16 June 2006 , Everyone feels sad, depressed, or angry sometimes – especially when the pressures of exams, relationships, and friends become too much to handle. Other times, though, feelings of sadness or hopelessness just won’t go away. These feelings may begin to affect many areas of a person’s life and outlook. Someone who experiences very intense feelings of depression or irritability may begin to think about suicide.
Warning Signs of Suicide :-
You may have heard that people who talk about suicide won’t actually go through with it. That’s not true, though. People who talk about suicide may be likely to try it.
Other warning signs that someone may be thinking of suicide include:
talking about suicide or death in general
talking about “going away”
talking about feeling hopeless or feeling guilty
pulling away from friends or family and losing the desire to go out
having no desire to take part in favorite activities
having trouble concentrating or thinking clearly
experiencing changes in eating or sleeping habits
engaging in self-destructive behavior (drinking alcohol, taking drugs, or driving too fast, for example).
When you’re sad, the world may seem dark and unfriendly. You might feel like you have nothing to look forward to. The hurt deep inside may crush your usually good mood.
Most of the time, sadness is because of a loss or separation, a difficult change or disappointment about something, or relationship problems.
You may also know if the person is going through some tough times. Sometimes, a specific event, stress, or crisis – like a relationship breaking up or a death in the family – can trigger suicidal behavior in someone who is already feeling depressed and showing the warning signs listed above.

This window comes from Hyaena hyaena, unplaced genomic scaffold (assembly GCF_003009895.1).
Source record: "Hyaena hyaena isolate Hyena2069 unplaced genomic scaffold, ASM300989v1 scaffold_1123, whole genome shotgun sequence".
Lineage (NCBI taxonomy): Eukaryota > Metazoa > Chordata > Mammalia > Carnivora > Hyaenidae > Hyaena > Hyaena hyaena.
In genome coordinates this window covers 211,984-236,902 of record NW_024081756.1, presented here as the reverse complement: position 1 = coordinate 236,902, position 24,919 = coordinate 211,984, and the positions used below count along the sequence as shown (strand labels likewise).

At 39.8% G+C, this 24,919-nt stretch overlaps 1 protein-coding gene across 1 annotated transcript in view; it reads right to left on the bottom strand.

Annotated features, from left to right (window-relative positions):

If you have a friend who is talking about suicide or shows other warning signs, don’t wait to see if he or she starts to feel better. Talk about it. Most of the time, people who are considering suicide are willing to discuss it if someone asks them out of concern and care.
Some people (both teens and adults) are reluctant to ask teens if they have been thinking about suicide or hurting themselves. That’s because they’re afraid that, by asking, they may plant the idea of suicide. This is not true. It is always a good thing to ask.
Sadness makes you feel like crying, and sometimes the tears are hard to stop. Crying often makes you feel better.
I realize it is not easy to deal with the fear of the unknown, however sometimes the fear can be worse than the situation. If you have trouble managing your anxiety of the future, then go to:
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